Channel surfing the other night, I came across a slew of 1980s “coming of age” movies on cable television. With all of their flaws (too much sexual innuendo, which is mild by today’s comparisons,) one can easily see a positive theme of a bright future and endless possibilities running through this genre of films. I had almost forgotten that in the 1983 film Valley Girl, Julie played by Deborah Foreman actually chastises her hippy parents for their suggestion that if she and her new boyfriend Randy, played by Nicholas Cage, want to explore their sexuality it would be alright by them. Julie rebukes her parents for having such beliefs as well as the nostalgia surrounding their involvement in the 1960s anti war movement; after all it was the era of Ronald Reagan. Everything seemed possible; it was Morning in America again. Many of these movies were set in California which at the time exuded excitement for those of us growing up in colder, Midwest climates. Economically, California was booming and it was also the heart of a growing and diverse music scene.
Fast forward some 25+ years later and many of today’s films have a dark undercurrent with more than a little subtle leftwing political and cultural propaganda running through them. While there are certainly hopeful signs in Hollywood, especially with the advent of stars like Eduardo Verastegi and his movie Bella and associated Metanoia Films, (Click here for my interview with Eduardo Verastegui,) the secular film industry has fallen even farther into the cesspool. Sadly the Golden State’s economic boom seems but a distant memory, which was bound to occur when California’s Big Government mentality rivaled that of Sweden or the Canadian province of Quebec. The bigger question remains; is California setting the trend once again for the nation and the western world, and if it is what hope is there? The hope remains as it always has not in mortal man and the latest left wing hypothesis about the world’s failings, but in the teachings of the Catholic Church.
Throughout the last few years and specifically the last decade or so, the voluminous number of kooky quotes and statements coming from religious believers (heterodox Catholics included) and non believers alike is mind boggling. It can’t but help push the reasonable minded into the Catholic Church. Most casual observers are familiar with the number of high profile converts and reverts to the Catholic Church in the last 25 years or so. They range from theological luminaries like Dr Scott Hahn and Dr Francis Beckwith to political figures like Deal Hudson, Laura Ingraham and former Speaker of the House Newt Gingrich. Many like them have come to the Church after years of study and reason, but many also have come to the Church after years of seeing their particular religious denomination become unrecognizable.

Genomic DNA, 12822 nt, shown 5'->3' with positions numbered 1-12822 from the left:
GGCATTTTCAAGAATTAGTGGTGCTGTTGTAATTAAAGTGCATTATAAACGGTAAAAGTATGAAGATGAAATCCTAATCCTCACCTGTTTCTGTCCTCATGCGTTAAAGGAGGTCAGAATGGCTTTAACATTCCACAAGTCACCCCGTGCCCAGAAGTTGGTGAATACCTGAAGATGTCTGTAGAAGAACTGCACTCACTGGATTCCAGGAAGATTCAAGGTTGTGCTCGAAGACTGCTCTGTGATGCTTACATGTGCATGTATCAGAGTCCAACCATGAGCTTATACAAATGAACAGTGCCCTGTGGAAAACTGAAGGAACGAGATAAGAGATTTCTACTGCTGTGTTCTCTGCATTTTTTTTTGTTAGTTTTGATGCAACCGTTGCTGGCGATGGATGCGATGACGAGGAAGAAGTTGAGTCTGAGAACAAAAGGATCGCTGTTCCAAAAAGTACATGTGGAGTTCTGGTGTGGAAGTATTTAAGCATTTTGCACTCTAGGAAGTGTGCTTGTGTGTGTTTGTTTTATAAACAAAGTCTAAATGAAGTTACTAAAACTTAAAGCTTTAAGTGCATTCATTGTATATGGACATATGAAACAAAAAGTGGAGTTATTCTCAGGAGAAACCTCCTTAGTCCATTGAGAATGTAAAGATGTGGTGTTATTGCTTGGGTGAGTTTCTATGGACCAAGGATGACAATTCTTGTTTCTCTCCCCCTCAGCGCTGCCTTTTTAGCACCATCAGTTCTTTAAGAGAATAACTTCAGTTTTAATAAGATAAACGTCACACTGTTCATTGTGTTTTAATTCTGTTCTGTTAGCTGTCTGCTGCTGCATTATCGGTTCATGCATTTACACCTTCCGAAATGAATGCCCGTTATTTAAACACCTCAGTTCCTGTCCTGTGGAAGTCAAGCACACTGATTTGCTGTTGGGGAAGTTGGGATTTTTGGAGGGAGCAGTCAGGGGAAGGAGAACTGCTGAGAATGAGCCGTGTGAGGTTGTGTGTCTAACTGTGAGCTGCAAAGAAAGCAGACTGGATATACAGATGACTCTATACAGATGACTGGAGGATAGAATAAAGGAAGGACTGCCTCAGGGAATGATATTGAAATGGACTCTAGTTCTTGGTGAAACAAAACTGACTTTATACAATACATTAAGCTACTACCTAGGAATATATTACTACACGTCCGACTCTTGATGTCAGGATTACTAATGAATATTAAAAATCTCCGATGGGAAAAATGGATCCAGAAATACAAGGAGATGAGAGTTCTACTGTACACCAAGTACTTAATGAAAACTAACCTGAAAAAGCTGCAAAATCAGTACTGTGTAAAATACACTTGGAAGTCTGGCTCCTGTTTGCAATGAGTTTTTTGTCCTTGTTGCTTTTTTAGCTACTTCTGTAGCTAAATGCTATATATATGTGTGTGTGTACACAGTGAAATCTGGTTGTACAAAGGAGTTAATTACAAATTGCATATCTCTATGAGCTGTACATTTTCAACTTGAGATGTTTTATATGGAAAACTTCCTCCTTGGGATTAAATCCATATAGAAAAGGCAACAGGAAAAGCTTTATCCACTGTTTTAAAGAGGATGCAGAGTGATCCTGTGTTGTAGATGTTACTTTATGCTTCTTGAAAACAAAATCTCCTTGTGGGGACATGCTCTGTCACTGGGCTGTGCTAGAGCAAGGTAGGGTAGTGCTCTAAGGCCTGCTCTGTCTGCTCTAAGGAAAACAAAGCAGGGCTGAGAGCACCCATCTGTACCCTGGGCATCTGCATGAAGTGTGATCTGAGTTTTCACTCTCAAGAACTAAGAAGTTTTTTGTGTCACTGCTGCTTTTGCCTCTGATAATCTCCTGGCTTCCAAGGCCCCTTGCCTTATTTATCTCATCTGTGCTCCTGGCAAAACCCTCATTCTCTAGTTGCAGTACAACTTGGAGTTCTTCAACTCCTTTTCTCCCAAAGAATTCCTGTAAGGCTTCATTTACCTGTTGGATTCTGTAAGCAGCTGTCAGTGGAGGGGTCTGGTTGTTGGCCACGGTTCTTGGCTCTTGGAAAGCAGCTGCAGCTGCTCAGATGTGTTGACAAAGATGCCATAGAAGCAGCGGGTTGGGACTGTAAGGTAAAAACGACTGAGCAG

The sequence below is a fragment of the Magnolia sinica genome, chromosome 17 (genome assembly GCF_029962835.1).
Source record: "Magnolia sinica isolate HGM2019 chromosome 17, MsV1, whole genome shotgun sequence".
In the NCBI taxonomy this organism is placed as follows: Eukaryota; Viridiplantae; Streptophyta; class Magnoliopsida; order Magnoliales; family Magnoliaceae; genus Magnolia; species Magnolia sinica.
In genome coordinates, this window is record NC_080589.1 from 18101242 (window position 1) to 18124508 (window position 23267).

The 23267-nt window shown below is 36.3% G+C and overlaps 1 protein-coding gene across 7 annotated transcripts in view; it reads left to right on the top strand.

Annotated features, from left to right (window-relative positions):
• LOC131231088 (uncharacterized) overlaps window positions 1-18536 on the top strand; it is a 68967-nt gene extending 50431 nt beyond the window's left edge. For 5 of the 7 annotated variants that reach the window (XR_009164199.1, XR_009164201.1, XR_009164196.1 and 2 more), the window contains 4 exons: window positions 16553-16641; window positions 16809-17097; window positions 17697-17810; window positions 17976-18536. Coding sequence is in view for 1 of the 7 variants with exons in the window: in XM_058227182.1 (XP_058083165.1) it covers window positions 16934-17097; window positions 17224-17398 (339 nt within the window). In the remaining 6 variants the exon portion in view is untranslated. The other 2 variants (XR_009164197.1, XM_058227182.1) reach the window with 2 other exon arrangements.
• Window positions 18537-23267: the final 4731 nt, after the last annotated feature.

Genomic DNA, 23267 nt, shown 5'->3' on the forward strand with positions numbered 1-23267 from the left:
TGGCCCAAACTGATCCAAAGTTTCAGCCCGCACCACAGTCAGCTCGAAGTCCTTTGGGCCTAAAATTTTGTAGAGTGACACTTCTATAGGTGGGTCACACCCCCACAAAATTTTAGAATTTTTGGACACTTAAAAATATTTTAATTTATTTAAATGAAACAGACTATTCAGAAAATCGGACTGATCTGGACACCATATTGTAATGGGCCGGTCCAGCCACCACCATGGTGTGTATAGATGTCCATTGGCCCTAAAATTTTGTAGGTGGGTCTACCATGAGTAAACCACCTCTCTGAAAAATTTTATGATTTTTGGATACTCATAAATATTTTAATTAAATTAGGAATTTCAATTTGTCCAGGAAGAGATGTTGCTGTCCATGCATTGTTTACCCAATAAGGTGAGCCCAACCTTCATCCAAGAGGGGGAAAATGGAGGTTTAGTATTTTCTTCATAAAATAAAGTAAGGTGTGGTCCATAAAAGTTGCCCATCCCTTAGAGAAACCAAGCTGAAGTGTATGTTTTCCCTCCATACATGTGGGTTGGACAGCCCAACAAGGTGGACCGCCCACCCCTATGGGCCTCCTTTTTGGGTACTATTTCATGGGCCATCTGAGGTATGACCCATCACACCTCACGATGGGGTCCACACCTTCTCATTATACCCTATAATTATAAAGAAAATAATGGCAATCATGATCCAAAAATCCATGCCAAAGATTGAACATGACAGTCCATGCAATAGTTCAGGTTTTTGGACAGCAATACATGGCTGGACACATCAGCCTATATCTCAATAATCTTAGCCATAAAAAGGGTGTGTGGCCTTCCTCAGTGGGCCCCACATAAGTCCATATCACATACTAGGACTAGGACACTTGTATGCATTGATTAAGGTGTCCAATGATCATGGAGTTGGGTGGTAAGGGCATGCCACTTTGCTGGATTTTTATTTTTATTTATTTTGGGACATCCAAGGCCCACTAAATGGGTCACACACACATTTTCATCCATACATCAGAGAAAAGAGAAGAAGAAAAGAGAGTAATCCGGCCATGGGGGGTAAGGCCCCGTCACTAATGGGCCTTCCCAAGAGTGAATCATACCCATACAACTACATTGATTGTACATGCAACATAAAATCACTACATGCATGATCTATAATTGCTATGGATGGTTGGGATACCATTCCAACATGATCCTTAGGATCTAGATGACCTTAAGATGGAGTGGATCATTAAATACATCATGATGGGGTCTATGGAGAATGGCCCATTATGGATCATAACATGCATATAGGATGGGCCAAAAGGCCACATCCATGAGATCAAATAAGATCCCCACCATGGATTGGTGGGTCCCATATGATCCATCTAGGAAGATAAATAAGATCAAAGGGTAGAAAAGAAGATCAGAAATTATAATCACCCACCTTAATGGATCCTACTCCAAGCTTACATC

The latest world calamity has given us two examples of sheer kookery coming from a religious leader and a secular voice. After the horrific earthquake that left the western world’s most impoverished nation in tatters, the Reverend Pat Robertson chimed in with a quote that was not only tragically insensitive but historically inaccurate. The onetime presidential candidate (who actually came in second in the 1988 GOP Iowa Caucus) and a leading voice of the Evangelical world blamed the earthquake on Voodoo, a cult that sadly far too many people practice in Haiti. Robertson voiced his opinion on his popular 700 Club television program. Robertson repeated the fundamentalist canard that in the early 1800s the leaders of a slave revolt fighting against French colonial forces forged a pact with the Satan to thrown off the chains of their oppressors.
Apropos of DarwinCatholic’s post on the meaning of conservatism, the following comment from Francis Beckwith (What’s Wrong With The World) struck a chord:
“Conservatism–as a philosophical, cultural, and political project–does in fact have boundaries, and those have been set by the cluster of ideas offered by such giants as Burke, Lincoln, Chesterton, Lewis, Hayek, Chambers, Friedman, Kirk, Weaver, Gilder, Buckley, and Reagan. There are, of course, disagreements among these thinkers and their followers, but there is an identifiable stream of thought. It informs our understanding of human nature, families, civil society, just government, and markets.
“What contemporary conservatism has lost–especially in its Hannitized and Coulterized manifestations of superficial ranting–is the connection to a paternity that is necessary so that its intellectual DNA may be passed on to its progeny.